Volcanic eruptions have altered life on Earth over the past 2,500 years, changing the course of human history and causing 15 of the 16 coldest summers recorded between 500BC and 1,000AD.
Led by scientists at the Desert Research Institute in Nevada, researchers used new records to settle an old problem of how much volcanic eruptions contribute to climate variability – while it has long been known large eruptions cause global cooling, quantifying it has been difficult.
Using 20 individual ice cores from ice sheets in Greenland and Antarctica, the team looked for volcanic sulphate – providing a year-by-year history of atmospheric levels of sulphate over the years. They were able to reconstruct the timing of almost 300 volcanic eruptions going back 2,500 years.
Lead author Michael Sigl said: "Using new records we are able to show that large volcanic eruptions in the tropics and high latitudes were the dominant drivers of climate variability, responsible for numerous and widespread summer cooling extremes over the past 2,500 years.
"These cooler temperatures were caused by large amounts of volcanic sulphate particles injected into the upper atmosphere, shielding the Earth's surface from incoming solar radiation."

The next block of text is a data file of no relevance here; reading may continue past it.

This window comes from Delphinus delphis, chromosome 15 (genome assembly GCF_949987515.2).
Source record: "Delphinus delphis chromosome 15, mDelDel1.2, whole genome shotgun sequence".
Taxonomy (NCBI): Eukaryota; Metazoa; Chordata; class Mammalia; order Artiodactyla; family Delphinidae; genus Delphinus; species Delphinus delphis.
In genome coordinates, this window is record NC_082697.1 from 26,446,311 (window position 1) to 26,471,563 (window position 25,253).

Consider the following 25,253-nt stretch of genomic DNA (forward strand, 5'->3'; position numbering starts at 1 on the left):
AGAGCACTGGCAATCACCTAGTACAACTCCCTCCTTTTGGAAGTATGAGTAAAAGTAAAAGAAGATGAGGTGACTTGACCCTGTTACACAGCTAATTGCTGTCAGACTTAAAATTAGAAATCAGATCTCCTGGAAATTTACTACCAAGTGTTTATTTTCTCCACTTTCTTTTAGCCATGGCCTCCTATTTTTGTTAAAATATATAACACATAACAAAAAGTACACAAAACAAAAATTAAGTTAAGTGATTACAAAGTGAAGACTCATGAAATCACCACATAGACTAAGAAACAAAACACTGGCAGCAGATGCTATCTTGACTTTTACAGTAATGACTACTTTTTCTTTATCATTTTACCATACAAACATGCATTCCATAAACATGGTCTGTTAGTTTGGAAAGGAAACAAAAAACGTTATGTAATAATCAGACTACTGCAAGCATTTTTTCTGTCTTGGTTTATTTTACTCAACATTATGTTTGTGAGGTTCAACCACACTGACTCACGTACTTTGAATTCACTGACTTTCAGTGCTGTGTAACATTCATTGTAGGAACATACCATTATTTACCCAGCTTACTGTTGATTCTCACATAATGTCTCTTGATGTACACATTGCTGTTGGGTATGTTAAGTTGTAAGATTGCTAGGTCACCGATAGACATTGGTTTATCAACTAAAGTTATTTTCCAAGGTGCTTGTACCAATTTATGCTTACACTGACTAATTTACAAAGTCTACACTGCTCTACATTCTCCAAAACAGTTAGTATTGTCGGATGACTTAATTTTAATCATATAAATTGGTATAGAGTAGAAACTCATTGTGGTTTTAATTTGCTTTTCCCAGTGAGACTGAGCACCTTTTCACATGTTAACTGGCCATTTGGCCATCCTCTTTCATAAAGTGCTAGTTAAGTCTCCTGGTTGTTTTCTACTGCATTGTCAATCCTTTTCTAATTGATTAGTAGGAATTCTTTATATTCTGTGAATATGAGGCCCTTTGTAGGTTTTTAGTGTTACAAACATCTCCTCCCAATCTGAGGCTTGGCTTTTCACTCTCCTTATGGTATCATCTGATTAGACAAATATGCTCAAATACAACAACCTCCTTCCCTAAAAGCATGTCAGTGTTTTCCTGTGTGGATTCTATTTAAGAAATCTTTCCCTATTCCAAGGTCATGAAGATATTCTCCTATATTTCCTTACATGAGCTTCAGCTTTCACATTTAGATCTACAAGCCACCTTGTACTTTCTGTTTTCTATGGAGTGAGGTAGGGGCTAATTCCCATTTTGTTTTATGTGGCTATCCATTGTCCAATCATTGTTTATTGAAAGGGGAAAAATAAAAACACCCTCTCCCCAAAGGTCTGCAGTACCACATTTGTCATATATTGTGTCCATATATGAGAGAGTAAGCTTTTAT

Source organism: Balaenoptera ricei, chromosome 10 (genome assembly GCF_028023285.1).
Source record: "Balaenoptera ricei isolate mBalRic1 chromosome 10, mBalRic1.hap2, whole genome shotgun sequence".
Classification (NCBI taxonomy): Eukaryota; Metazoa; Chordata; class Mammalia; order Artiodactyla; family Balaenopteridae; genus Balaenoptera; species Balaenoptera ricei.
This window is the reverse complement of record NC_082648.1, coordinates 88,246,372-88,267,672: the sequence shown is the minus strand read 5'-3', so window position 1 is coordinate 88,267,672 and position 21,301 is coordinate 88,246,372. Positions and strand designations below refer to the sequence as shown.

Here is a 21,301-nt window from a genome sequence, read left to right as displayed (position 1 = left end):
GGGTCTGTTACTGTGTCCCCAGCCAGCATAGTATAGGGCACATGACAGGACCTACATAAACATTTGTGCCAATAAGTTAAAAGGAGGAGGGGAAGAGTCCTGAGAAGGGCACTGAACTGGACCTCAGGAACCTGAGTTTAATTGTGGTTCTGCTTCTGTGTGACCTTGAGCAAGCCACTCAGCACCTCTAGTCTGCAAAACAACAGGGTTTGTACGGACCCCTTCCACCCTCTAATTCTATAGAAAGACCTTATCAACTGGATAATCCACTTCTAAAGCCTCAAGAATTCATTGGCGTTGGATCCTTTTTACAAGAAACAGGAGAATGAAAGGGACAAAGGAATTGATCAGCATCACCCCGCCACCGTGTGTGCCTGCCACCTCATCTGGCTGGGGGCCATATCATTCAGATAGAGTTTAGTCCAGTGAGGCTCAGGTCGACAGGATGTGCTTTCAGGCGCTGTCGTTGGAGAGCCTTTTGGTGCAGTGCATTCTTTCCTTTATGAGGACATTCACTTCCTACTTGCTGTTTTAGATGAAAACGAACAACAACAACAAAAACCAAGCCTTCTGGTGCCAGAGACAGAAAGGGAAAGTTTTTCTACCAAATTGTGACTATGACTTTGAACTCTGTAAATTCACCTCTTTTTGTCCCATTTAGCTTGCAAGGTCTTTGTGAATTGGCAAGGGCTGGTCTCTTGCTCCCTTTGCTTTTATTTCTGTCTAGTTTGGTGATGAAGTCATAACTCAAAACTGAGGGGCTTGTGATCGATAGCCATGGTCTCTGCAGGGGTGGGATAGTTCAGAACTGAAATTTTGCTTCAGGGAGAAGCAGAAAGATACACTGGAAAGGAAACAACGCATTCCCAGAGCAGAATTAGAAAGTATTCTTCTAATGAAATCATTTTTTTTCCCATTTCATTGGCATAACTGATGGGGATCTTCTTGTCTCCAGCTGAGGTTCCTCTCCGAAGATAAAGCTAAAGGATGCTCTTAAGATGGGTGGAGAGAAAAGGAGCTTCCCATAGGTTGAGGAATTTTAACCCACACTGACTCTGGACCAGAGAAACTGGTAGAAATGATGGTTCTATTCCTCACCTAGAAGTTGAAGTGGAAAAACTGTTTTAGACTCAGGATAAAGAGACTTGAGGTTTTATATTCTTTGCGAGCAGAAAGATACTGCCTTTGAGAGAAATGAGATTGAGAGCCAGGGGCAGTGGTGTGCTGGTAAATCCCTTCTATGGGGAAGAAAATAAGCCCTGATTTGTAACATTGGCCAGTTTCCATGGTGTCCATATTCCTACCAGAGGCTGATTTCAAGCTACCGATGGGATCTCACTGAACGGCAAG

In total, 24 scientists from 18 universities and institutes collaborated – a multidisciplinary approach that was "key" to the project, which required matching ancient historical records with the precise ice-core records.
The team translated and interpreted ancient records from China, Babylon (Iraq) and Europe that told of unusual atmospheric observations as early as 254BC – with phenomena like diminished sunlight, red twilight skies, discolouration of the solar disk and the presence of a solar coronae.
Findings showed the impact of volcanic eruptions was strongest and most persistent after clusters of two or more major eruptions. They showed large eruptions in the Northern Hemisphere in 536AD, 626AD and 939AD caused severe and widespread summer cooling.
The findings also lay to rest one of the most severe climate crises in recent history, when a dust cloud covered the Mediterranean from March 536AD for a year and a half.
A large eruption in the high latitudes of the Northern Hemisphere was followed by an eruption somewhere in the tropics just four years later – following this, cold summers were observed throughout the Northern Hemisphere for almost 15 years, with crop failures and famines as a result.
Authors believe this could have contributed to an outbreak of the Justinian plague that decimated populations across Eurasia from 541AD to 543AD.
Joe McConnell, one of the study authors, said: "This new reconstruction of volcanic forcing will lead to improved climate model simulations through better quantification of the sensitivity of the climate system to volcanic influences during the past 2,500 years.
"As a result, climate variability observed during more recent times can be put into a multi-millennial perspective – including time periods such as the Roman Warm Period and the times of significant cultural change such as Great Migration Period of the 6th century in Europe."